“I’m a big sushi guy. I know there’s not a whole lot of sushi in Nashville, but I found a good spot. You obviously have the barbecue food around here that you can get and you can pick at. Bruegger’s for breakfast and maybe Pancake Pantry for a little pancakes and waffles and stuff like that.”

That sounds like a normal diet for a college sophomore—I’m getting into sushi myself; Miyake in Ithaca can really hit the spot—but that isn’t a quote from any old college sophomore. It’s Tyler Beede talking about his favorite eats in Nashville, where he’s a big part of the Vanderbilt baseball program.

When it comes to Tyler Beede, not much is normal. He is a rare breed of human. Very few people have what it takes to be a first-round draft pick, and Beede was that in one of the most stacked classes in recent years. Very few people have the intellect to succeed academically at a school like Vanderbilt, and Beede is doing just that. He famously and controversially turned down a ton of money from the Toronto Blue Jays back in 2011 and instantly became one of the top prospects in the 2014 draft.

The package of physical gifts is really likable. Mechanics smoother than gravy. A low-90s fastball with really good life. A 1-to-7 breaking ball with some bite and plenty of depth. Feel for a changeup. Feel for pitching. He’s already got great stuff. When he was drafted, he was listed at 6’4, 200 lbs. After a summer of strengthening and conditioning his body, Beede says he’s added about 20 pounds of muscle to his frame. He’s a guy who has a chance to explode as one of the best players in college baseball this season. Here’s some of what Vanderbilt head coach Tim Corbin had to say about him:

In terms of guys who have been in this program before, if you take a guy like David Price or you take a guy like Mikey Minor or a Sonny Gray, his mind works very similarly to those guys. He’s very competitive; he wants to know everything that’s going on; he pays attention to detail. He’s like a quarterback; he watches film. He’s just immersed in the game of baseball; he wants to try to figure it out. With his work ethic and his personality and his intelligence and his makeup and his care level—which, I think his care level supersedes everything—I don’t think there’s any question that he’s just going to get better and better.

Multiple scouts agree with Corbin’s assessment. There really isn’t much question that the sky is the limit with Beede. Personally, I think this is a prospect who has a chance to make a name for himself with more than what he does on the mound, and in a conversation with him, I could see him becoming something like the academic, super-fun personality that Brandon McCarthy has assumed.

Before Beede appeared on the mound for Vanderbilt last spring, he made some noise by expressing himself through song. Here’s one of his earliest tunes:

He isn’t Macklemore, but there’s some skill there, and he’s expressing his emotion. “The songs aren’t intended to be any type of reasoning as to why I didn’t sign. It’s really just something that’s on my mind, and making music is just something that I do; it’s a passion I have.”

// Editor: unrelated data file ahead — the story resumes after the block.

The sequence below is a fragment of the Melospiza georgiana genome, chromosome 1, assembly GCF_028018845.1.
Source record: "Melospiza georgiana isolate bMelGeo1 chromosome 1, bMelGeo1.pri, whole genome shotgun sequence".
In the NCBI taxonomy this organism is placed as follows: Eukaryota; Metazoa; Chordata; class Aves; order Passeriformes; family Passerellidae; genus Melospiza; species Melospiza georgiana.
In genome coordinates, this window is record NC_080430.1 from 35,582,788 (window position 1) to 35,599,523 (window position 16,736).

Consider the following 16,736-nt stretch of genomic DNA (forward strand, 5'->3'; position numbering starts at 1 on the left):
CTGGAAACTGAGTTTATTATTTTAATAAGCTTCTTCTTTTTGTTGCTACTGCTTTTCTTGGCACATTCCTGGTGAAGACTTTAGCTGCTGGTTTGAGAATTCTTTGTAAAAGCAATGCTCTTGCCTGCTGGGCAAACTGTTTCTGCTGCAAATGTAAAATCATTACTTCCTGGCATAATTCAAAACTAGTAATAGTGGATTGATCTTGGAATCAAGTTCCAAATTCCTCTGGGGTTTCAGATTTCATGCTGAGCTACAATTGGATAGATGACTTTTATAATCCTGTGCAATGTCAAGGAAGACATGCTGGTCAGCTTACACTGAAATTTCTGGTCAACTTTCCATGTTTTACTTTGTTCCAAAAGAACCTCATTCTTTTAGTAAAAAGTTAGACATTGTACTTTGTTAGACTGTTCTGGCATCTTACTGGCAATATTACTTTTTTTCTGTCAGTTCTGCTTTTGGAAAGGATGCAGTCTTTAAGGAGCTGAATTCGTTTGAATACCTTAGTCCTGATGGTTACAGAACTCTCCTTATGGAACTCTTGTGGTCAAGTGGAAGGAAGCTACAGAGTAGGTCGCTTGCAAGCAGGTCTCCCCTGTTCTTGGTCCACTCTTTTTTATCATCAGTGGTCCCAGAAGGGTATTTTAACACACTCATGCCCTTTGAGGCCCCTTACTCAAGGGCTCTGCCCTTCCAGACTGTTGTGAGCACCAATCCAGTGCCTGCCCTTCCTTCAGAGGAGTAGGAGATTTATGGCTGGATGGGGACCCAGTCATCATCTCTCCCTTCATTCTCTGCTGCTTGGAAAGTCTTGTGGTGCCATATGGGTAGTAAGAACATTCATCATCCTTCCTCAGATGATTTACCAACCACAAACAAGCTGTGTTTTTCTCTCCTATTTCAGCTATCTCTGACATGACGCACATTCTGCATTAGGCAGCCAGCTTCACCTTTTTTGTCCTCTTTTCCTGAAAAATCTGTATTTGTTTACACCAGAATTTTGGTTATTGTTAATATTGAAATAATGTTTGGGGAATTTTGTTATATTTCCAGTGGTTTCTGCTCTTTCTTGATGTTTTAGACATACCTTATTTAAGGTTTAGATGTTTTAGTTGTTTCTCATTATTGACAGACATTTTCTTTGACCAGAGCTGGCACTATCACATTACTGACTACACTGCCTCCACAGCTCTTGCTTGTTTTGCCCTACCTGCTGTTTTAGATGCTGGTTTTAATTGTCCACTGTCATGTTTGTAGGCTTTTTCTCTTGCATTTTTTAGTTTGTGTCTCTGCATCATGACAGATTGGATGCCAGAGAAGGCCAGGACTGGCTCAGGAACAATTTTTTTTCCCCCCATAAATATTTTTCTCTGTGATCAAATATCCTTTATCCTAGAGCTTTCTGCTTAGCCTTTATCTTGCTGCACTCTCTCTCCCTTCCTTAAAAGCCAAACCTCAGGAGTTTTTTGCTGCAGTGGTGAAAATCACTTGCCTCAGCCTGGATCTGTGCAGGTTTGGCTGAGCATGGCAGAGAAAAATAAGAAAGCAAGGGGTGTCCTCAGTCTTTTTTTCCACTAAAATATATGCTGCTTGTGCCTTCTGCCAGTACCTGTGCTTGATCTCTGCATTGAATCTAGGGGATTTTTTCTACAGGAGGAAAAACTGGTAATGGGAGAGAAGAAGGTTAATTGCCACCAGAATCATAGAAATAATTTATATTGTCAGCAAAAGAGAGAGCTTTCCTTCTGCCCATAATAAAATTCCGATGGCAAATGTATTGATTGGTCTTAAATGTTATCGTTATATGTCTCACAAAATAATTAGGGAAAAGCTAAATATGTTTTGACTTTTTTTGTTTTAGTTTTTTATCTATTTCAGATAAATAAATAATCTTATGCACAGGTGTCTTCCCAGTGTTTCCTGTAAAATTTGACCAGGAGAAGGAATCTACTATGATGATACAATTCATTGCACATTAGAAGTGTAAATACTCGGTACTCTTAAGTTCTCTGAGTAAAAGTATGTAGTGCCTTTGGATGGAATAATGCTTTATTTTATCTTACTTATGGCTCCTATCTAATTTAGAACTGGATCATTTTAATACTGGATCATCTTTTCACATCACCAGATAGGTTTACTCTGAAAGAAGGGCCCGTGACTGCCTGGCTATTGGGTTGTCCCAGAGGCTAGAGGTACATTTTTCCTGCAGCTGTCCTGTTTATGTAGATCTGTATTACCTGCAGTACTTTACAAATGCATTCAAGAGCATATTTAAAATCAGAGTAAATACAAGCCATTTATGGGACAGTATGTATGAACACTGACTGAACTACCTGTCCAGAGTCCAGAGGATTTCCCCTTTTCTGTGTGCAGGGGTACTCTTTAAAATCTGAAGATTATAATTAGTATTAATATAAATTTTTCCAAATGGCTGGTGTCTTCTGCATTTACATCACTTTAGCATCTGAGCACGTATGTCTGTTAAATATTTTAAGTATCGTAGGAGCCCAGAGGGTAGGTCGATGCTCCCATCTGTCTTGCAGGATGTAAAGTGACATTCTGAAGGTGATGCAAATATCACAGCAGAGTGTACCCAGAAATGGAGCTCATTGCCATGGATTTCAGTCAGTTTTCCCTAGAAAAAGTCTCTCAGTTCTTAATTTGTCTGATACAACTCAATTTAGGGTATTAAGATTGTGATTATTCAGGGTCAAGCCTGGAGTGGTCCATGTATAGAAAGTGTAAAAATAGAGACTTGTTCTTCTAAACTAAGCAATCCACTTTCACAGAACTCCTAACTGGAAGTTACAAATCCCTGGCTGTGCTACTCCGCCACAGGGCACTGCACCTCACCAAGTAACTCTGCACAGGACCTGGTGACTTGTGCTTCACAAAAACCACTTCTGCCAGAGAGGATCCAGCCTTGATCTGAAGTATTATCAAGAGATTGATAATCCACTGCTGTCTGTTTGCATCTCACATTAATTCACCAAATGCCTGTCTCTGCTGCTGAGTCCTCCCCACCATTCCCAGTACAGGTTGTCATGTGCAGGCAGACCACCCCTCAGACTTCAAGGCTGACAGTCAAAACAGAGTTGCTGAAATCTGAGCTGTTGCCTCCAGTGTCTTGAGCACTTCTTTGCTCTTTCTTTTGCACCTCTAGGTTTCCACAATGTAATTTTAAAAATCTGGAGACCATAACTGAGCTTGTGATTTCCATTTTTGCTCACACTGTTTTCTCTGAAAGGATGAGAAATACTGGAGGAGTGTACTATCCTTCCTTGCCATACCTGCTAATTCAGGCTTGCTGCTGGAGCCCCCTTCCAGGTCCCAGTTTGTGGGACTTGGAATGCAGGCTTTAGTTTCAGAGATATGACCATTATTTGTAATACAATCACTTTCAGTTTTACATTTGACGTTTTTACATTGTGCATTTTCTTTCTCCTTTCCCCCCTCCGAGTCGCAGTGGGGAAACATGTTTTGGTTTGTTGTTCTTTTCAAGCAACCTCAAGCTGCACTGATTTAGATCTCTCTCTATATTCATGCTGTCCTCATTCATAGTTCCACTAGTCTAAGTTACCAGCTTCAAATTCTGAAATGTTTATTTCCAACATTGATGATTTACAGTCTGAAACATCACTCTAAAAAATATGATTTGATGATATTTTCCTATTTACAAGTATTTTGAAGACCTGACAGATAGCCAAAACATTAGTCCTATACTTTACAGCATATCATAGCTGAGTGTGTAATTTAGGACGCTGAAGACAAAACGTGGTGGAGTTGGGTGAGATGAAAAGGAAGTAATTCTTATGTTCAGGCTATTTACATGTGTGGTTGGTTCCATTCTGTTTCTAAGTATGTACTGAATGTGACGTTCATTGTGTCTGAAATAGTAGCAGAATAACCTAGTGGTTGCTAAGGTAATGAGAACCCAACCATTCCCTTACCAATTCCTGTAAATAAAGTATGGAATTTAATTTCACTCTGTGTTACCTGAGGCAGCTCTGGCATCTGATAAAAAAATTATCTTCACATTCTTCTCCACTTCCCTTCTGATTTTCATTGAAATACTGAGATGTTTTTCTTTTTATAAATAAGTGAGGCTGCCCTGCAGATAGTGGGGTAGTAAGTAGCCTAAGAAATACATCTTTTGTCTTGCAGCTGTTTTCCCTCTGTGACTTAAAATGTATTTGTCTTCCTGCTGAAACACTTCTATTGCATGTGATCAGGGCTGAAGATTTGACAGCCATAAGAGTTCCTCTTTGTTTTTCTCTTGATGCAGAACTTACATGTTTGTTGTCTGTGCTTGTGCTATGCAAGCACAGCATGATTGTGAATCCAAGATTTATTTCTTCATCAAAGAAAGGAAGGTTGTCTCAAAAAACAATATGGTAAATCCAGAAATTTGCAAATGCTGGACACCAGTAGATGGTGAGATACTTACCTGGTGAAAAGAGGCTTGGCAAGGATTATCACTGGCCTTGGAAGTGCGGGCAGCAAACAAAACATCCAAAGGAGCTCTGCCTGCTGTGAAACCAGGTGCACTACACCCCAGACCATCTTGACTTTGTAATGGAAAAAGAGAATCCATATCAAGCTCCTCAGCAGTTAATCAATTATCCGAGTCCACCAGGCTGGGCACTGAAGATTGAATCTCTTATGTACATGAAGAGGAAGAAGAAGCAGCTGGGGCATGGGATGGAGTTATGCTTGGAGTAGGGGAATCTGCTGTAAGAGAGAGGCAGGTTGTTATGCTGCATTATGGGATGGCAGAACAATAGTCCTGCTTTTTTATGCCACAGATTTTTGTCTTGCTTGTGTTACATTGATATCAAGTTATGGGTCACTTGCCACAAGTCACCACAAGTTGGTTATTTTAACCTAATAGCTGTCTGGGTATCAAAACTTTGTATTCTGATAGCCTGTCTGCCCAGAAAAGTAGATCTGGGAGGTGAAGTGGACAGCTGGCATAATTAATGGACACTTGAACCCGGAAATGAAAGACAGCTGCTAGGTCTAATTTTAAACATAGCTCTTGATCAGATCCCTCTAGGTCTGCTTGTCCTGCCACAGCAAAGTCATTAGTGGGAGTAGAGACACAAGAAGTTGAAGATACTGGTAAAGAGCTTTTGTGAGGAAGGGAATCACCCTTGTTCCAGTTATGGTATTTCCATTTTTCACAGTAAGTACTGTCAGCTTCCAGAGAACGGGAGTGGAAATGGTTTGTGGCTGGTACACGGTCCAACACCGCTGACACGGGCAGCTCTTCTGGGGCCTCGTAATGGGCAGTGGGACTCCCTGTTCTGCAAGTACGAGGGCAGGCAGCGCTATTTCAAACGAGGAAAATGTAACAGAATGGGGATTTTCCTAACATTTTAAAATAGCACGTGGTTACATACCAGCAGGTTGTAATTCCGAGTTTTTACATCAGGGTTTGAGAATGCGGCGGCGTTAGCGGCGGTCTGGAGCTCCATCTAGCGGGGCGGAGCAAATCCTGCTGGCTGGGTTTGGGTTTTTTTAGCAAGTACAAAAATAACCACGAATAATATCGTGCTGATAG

Even in his music, you can see Beede’s progress. Here’s a more recent song:

Beede, for whatever reason, chose not to sign. Industry sources say he was asking for a boatload of money and that that scared many teams away from drafting him. When players turn down a ton of money, Twitter doesn't take it lightly. Some of the more immature fans can’t see beyond projected slot values and make it a point to personally attack the player, often forgetting that these players are making the most difficult decisions of their lives. Just because it’s a nice problem to have doesn’t mean it’s an easy problem to have.

It made me stronger mentally, but specifically after the draft, it was, you know, people had their speculations, people had their opinions, and that’s what Twitter’s for, that’s what social media is for, and paying attention to that stuff will only drive you crazy. I have to be honest and admit that I definitely paid attention to it for longer than I should have. It didn't get the best of me, but it made me think too much about that decision I made… Being a young kid and people always criticizing you is kind of tough, but it’s something that I’ve been getting better at handling a little better, and I can definitely say I’m less affected by it now.

In Beede’s first season at Vanderbilt, the Commodores struggled out of the gate. It was a talented group of players, but they struggled against some of nation’s most talented programs. “It allows you in a very quick way to find out what your inadequacies are as a pitcher,” Coach Corbin added on Beede. Throughout the year he got better and got closer to reaching his ceiling, and while it sounds somewhat cliché, he’s getting better every day.

Here’s a fun video I found from the Beede family draft party, which Tyler alludes to in one of his songs (“That all your family and friends prayin’ together for, or that they came early during June in the summer”):

The Beedes didn’t have to wait much longer, as Tyler came off the board with the very next pick, the 21st overall.

The journey is still just beginning for Beede. He’s got two years left at Vanderbilt before he’ll be draft eligible again, but the early belief is that he’ll be one of the first players off the board then. If things continue on their current trajectory, at the next draft party, Beede’s friends and family can start to celebrate before they hear a last name.

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Rodney Cisco would be proud.